Pity professor poverty?
When most of us think of the typical college professor the image of a tweed-afflicted, leather-patched, overly facial-haired dude with a penchant for pipe smoking and an inability to locate his housekeys may come quickest to the mind. But these days when the real college professor stands up, he may look more like an overworked, overtired "migrant worker" of the fields of academia that the new economy is encouraging than the lovable Mr. Chips of memory. The advent of the adjunct professor has created a new class of overeducated poor in America, and nowhere has this category of exploited worker been more apparent than within the extra-hallowed halls of America's Catholic universities. More to our shame.
Recent editorials in both the Seattle Times and the Milwaukee Tribune have noted with unease the growing reliance of public and private universities on adjuncts who typically work at an alarming fraction of the pay-per-class that associate or full professors receive and completely liberated from benefits of any sort. The Milwaukee Journal reports that since 1975 colleges and universities have moved from mainitaining a training pool of perhaps 30 percent adjuncts to a resent-filled crowd of 50 percent.
The move to adjuncts has helped many institutions cut spending. It costs up to 80 percent less to hire a part-time faculty member than a full-time faculty member, "but the trend has raised questions about equity and the impact on students," according to the Journal.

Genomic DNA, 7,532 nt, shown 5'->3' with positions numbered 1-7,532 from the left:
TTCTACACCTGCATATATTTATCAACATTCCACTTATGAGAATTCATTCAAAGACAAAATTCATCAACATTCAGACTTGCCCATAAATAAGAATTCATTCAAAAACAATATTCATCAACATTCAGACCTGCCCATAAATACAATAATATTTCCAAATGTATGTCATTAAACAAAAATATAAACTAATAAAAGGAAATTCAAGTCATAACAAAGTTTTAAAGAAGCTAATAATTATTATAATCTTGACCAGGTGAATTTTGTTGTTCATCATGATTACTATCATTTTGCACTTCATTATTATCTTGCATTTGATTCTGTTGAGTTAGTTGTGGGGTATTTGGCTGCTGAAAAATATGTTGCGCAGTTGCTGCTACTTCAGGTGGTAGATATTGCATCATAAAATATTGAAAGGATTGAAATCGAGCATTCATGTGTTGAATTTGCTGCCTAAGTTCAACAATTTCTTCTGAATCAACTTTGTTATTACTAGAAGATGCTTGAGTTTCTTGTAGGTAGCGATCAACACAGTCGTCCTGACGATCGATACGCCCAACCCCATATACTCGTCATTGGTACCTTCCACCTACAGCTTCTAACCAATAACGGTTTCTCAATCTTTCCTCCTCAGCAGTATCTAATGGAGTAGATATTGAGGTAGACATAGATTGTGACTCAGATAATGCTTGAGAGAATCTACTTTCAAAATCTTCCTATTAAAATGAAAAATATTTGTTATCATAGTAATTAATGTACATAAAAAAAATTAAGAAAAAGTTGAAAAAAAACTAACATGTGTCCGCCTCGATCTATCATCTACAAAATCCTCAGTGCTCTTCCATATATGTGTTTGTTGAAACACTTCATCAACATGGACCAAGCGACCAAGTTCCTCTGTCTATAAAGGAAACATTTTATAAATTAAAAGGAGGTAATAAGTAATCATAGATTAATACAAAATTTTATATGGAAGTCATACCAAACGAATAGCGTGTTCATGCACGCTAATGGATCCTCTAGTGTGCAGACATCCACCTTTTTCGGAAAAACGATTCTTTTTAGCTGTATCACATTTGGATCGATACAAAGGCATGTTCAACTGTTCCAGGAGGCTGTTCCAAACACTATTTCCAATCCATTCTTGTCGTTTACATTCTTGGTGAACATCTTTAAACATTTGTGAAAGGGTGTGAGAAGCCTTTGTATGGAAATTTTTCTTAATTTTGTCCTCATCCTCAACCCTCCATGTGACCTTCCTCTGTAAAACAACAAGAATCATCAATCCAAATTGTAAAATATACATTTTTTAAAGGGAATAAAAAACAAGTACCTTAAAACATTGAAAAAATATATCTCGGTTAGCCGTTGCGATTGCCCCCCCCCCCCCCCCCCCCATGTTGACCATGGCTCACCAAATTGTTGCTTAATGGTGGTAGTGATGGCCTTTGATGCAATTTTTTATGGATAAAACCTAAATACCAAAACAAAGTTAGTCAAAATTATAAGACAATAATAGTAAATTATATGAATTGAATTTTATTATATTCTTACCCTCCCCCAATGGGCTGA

At the Jesuit Marquette University in Milwaukee, fellow academics have pushed to call the question. Last year the theology department unanimously passed a motion demanding health care benefits for all professors teaching at least two classes. "Marquette teaches Catholic social doctrine which includes the principle that basic health care is not a luxury but a basic human right which must be honored," Daniel Maguire, theology professor and creator of the motion said at the time. "We looked at Catholic teaching, looked at what we're doing, and all agree that we must fight to change it."
The matter is heading for a full vote before the university academic senate on Monday. When it comes to matters of workers' rights and employers' responsibilities, the Catholic church has long said all the right things. But just ask any Catholic hospital employee or primary or secondary school teacher about how frequently we misfire when it comes to actually doing right by people who work for the church or its institutions.
It will be interesting to see if Marquette's academics can harness Catholic social rhetoric to power some practical social justice for adjunct professors. I think I can recommend some encyclicals they might want to pore over first.